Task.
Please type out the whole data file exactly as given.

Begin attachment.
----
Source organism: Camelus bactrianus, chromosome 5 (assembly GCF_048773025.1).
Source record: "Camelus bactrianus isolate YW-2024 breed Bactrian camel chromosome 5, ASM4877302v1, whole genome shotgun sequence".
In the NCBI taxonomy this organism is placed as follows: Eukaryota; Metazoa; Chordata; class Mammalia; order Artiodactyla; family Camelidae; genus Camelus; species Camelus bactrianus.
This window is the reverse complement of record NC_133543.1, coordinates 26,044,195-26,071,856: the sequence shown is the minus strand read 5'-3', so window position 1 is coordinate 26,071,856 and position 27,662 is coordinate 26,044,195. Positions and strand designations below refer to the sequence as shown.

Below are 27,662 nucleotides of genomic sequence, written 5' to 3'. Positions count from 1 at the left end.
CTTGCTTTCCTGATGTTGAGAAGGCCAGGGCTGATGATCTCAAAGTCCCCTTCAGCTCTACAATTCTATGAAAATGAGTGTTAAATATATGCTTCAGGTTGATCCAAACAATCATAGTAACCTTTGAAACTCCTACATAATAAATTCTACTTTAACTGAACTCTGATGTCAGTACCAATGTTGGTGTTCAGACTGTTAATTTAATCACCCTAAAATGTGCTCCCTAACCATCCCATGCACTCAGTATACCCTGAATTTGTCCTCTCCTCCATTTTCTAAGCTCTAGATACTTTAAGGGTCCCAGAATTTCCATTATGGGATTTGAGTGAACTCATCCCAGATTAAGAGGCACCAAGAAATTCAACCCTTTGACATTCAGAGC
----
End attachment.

Source organism: Camelus bactrianus, chromosome 5 (assembly GCF_048773025.1).
Source record: "Camelus bactrianus isolate YW-2024 breed Bactrian camel chromosome 5, ASM4877302v1, whole genome shotgun sequence".
In the NCBI taxonomy this organism is placed as follows: Eukaryota; Metazoa; Chordata; class Mammalia; order Artiodactyla; family Camelidae; genus Camelus; species Camelus bactrianus.
This window is the reverse complement of record NC_133543.1, coordinates 26,044,195-26,071,856: the sequence shown is the minus strand read 5'-3', so window position 1 is coordinate 26,071,856 and position 27,662 is coordinate 26,044,195. Positions and strand designations below refer to the sequence as shown.

Below are 27,662 nucleotides of genomic sequence, written 5' to 3'. Positions count from 1 at the left end.
CTTGCTTTCCTGATGTTGAGAAGGCCAGGGCTGATGATCTCAAAGTCCCCTTCAGCTCTACAATTCTATGAAAATGAGTGTTAAATATATGCTTCAGGTTGATCCAAACAATCATAGTAACCTTTGAAACTCCTACATAATAAATTCTACTTTAACTGAACTCTGATGTCAGTACCAATGTTGGTGTTCAGACTGTTAATTTAATCACCCTAAAATGTGCTCCCTAACCATCCCATGCACTCAGTATACCCTGAATTTGTCCTCTCCTCCATTTTCTAAGCTCTAGATACTTTAAGGGTCCCAGAATTTCCATTATGGGATTTGAGTGAACTCATCCCAGATTAAGAGGCACCAAGAAATTCAACCCTTTGACATTCAGAGC